Microsoft grows DAISY for blind computer users; Adobe wilts

Accessibility format gets boost from maker of world's biggest text-authoring tool

The release of an esoteric plug-in for a twenty-year-old piece of software normally doesn't merit much attention... except when the software is the ubiquitous Microsoft Word, and the add-on could have a major positive effect on the 1.5 million blind or visually impaired Americans who use computers, millions more like them around the globe, and, potentially, tens or hundreds of millions of people worldwide with developmental disabilities or reading problems.

Earlier this week, Microsoft announced the availability of a plug-in (downloadable from openxmlcommunity.org) that lets users of Word 2007, 2003 and XP easily save documents in the DAISY (Digital Accessible Information SYstem) XML format.

DAISY XML is the latest iteration of a decade-old standard developed by the DAISY Consortium, a leading nonprofit group serving the vision-impaired, to be the most accessible format for blind computer users.

Hidden structures

Why DAISY, when screen readers and text-to-speech tools already let blind computer users hear HTML Web pages and Word or PDF documents recited aloud?

For one, the experience, as illustrated in an April feature on computing for the blind, remains intensely frustrating Narrator, the screen reader built into Windows XP and Vista, is so crude that even Microsoft admits that it is not suitable for daily use.

Meanwhile, popular third-party readers, such as JAWS, are expensive. The standard version of JAWS, for instance, costs US$895; another package, EasyConverter from Dolphin Computer Access Ltd., weighs in at US$5,200. And the experience with JAWS and others remains, according to Curtis Chong, president of the National Federation of the Blind in Computer Science, uneven or poor. "If something is coded up wrong, your screenreader sees nothing," Chong said.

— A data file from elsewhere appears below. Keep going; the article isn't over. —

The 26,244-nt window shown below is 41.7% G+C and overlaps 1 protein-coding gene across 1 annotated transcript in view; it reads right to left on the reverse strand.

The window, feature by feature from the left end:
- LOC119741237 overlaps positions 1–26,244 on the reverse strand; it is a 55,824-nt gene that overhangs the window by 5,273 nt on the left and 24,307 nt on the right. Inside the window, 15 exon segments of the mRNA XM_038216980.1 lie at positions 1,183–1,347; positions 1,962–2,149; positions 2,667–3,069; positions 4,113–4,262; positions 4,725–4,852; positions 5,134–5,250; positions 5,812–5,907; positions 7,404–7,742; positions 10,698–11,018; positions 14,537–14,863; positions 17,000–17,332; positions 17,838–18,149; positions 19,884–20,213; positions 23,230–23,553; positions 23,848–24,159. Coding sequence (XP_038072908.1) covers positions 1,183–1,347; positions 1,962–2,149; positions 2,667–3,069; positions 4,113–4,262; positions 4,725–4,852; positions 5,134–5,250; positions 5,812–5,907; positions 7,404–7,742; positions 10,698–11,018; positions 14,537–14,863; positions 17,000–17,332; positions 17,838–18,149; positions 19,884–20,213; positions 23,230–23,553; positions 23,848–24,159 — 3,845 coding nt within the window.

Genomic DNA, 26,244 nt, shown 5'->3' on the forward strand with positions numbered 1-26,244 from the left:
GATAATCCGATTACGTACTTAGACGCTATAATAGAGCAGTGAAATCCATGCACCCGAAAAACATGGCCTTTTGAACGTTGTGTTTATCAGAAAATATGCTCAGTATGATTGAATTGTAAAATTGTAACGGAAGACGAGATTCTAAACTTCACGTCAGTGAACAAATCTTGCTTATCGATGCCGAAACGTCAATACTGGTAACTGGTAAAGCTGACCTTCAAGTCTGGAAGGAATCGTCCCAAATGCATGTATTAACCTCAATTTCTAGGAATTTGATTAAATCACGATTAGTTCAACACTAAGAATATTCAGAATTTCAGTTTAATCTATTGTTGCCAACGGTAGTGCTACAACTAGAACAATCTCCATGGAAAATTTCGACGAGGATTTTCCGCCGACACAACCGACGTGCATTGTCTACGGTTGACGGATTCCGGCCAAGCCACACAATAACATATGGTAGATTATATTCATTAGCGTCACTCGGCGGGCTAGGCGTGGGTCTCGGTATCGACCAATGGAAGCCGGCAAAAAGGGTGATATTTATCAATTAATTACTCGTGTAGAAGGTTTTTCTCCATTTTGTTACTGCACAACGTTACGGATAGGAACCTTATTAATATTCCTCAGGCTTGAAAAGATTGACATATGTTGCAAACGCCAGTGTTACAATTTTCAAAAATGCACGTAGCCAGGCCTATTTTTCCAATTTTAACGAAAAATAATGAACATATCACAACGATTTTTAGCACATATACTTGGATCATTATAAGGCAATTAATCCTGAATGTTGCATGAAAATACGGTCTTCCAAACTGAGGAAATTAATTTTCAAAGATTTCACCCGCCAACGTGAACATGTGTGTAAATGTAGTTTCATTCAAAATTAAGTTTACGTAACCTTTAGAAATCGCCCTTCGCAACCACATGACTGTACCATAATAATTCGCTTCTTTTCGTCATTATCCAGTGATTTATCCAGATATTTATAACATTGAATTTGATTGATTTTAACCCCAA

Why so bad? The problem is that for the blind, the most important parts of a page are the parts even the sighted can't perceive -- invisible metadata embedded in the document. What's missed isn't the stylistic metadata that sighted users usually think about, such as font, size, or color, but attributes such as paragraph marks, table structures, and headings, which determine a document's actual structure.

Good structural metadata lets a blind user nimbly navigate, browse and search a document. Word and PDF weren't built from the ground up to support that. DAISY was.

"DAISY is a fantastic format due to its flexibility," said Sam Ogami, an assistive-technology expert for the California State University system's chancellor's office. "From DAISY, you can easily move to other accessible formats, such as Braille or large print, in addition to audio, with little to no extra work."

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Eric Lai

Computerworld
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